Ellery Sorkin, Volume II, Issue 1

I hate the clients’ lies to me. Their stories slide
across the desk, held out as truths by clients
who assume I am as stupid as their friends,
the ones who aided, abetted in the crimes.
The clients swear to God
upon their mother’s graves, then give me checks
sad Momma signed for my retainer fees.
They swear upon their children’s eyes, the ones
that watched them fondle little friends who came to play.

Some look me in the eye, declare they
did not leave fingerprints on jewelry stands of friends,
were forced to act in self-defense when grandpa’s
bones were broken or blood was shed,
did not know the car was stolen,
worth a thousand times the weekly rent,
then hold their breath to see if I believe.

Others gaze at palms, at books, at carpet,
anywhere but me, suggest some other dude
threw down the drugs, or they were framed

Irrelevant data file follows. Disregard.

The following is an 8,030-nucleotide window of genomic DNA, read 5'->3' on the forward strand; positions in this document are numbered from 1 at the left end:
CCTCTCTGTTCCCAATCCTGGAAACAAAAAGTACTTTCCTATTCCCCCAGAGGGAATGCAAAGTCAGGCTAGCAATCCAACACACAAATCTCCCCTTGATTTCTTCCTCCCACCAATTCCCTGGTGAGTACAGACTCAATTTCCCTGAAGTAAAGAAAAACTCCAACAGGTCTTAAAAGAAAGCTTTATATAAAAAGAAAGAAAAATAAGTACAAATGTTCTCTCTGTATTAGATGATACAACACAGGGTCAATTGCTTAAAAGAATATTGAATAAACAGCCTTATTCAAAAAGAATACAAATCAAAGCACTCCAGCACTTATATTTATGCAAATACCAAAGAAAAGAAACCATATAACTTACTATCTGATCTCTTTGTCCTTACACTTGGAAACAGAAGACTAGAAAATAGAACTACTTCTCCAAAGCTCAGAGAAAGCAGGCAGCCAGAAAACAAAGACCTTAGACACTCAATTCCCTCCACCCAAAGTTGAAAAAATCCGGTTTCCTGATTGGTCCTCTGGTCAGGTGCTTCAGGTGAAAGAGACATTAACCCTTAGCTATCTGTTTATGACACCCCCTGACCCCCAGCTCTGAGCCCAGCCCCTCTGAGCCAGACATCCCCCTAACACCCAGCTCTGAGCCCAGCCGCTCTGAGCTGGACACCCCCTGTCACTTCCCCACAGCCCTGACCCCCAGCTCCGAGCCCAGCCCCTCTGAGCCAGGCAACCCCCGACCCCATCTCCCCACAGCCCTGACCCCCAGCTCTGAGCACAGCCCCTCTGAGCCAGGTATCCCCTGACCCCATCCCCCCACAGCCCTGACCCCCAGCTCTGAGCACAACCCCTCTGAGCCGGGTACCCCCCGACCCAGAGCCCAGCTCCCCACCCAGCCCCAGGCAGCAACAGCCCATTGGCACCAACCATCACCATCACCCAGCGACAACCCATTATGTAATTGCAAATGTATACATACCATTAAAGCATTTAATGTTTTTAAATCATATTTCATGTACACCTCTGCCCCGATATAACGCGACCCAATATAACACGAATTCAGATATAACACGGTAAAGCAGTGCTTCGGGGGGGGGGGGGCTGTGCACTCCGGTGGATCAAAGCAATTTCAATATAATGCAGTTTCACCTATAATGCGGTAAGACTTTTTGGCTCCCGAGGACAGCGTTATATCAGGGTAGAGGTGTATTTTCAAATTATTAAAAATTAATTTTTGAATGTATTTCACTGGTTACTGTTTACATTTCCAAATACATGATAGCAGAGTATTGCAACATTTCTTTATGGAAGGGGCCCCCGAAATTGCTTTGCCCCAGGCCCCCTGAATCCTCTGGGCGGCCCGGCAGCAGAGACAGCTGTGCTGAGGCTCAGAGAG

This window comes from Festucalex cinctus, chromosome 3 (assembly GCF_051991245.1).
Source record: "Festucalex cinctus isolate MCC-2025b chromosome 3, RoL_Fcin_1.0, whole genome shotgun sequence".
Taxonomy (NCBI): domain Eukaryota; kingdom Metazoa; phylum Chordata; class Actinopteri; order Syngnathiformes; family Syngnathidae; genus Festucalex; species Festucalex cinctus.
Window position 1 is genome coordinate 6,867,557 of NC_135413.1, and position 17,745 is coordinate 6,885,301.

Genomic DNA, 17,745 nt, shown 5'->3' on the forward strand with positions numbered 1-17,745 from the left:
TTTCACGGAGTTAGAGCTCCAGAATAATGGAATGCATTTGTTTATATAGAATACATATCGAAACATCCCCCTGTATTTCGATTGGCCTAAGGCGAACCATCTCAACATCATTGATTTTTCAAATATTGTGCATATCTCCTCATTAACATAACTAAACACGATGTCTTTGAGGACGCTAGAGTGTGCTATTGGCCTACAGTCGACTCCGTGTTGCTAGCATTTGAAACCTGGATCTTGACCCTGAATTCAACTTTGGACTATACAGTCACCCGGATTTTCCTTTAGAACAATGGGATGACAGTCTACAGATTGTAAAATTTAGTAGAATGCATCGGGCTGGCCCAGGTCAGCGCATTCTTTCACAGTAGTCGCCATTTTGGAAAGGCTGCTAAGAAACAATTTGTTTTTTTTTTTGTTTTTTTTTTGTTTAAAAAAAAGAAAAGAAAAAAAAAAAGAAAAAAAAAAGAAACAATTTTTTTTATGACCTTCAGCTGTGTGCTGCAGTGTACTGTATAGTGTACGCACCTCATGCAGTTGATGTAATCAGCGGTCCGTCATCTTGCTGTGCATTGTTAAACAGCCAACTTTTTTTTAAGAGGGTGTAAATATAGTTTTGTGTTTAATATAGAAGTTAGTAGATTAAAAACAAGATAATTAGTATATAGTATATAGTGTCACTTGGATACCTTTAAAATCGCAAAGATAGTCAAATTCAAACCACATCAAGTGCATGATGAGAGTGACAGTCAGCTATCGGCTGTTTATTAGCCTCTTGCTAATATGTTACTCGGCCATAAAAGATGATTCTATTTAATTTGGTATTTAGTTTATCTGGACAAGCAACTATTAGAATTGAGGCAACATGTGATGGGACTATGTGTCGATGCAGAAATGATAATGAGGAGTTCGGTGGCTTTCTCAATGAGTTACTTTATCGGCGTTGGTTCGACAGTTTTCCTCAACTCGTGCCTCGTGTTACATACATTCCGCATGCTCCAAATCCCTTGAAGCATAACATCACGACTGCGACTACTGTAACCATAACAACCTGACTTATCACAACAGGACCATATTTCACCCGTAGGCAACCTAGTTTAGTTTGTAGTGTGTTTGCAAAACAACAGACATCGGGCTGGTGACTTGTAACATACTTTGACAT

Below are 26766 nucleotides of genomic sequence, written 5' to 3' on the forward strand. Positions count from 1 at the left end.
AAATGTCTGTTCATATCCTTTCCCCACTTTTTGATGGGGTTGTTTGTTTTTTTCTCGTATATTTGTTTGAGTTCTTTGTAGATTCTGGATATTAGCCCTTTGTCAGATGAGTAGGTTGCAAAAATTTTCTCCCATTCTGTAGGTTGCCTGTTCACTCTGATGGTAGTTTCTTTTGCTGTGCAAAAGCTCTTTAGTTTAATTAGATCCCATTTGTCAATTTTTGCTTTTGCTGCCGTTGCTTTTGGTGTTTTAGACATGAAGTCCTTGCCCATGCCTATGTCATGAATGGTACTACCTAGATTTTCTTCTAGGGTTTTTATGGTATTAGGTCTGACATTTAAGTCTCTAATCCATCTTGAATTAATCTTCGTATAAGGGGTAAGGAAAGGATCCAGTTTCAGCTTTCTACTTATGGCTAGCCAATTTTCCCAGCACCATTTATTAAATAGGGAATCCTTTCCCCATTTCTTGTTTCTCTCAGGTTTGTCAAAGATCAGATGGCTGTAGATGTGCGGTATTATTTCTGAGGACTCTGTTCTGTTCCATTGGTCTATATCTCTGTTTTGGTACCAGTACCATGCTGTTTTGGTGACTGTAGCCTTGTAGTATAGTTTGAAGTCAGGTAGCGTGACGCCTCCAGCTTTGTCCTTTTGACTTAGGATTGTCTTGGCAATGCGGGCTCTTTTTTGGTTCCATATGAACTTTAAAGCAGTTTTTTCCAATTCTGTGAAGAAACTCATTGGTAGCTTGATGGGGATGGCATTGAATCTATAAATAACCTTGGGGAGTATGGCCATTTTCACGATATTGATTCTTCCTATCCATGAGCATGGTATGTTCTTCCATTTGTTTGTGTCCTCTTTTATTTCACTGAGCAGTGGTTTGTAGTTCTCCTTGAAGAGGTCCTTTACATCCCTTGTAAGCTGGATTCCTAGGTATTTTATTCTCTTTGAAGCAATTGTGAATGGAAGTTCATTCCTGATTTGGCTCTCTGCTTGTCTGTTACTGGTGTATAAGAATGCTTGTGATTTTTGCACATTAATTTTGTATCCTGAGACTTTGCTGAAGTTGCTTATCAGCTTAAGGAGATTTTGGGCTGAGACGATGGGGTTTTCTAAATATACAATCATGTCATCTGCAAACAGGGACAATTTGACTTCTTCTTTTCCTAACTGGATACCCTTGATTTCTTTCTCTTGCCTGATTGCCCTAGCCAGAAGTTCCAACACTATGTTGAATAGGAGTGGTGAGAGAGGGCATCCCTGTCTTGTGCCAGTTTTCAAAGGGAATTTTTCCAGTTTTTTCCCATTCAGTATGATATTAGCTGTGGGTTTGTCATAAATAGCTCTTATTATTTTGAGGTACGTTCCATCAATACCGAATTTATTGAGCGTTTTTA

by racist cops who filmed the robbery, and
that their darling had her consent to
throw some woman on the ground,
push rocks and grass inside her sex,
tie tight her arms with her brassiere,
then push up sleeves and really get to work.

The spilled-out lies, blots, stains, embarrass us both.
When trapped by simple cross-examination,
clients pause, then sigh, then hear their lawyer gently say:
“May I suggest a different form of truth might be

Save your parents’ money and my time. Here’s what
the judge can listen to but not get pissed enough
to put you in the joint when you have lost,
and lose we might, the truth be known.”

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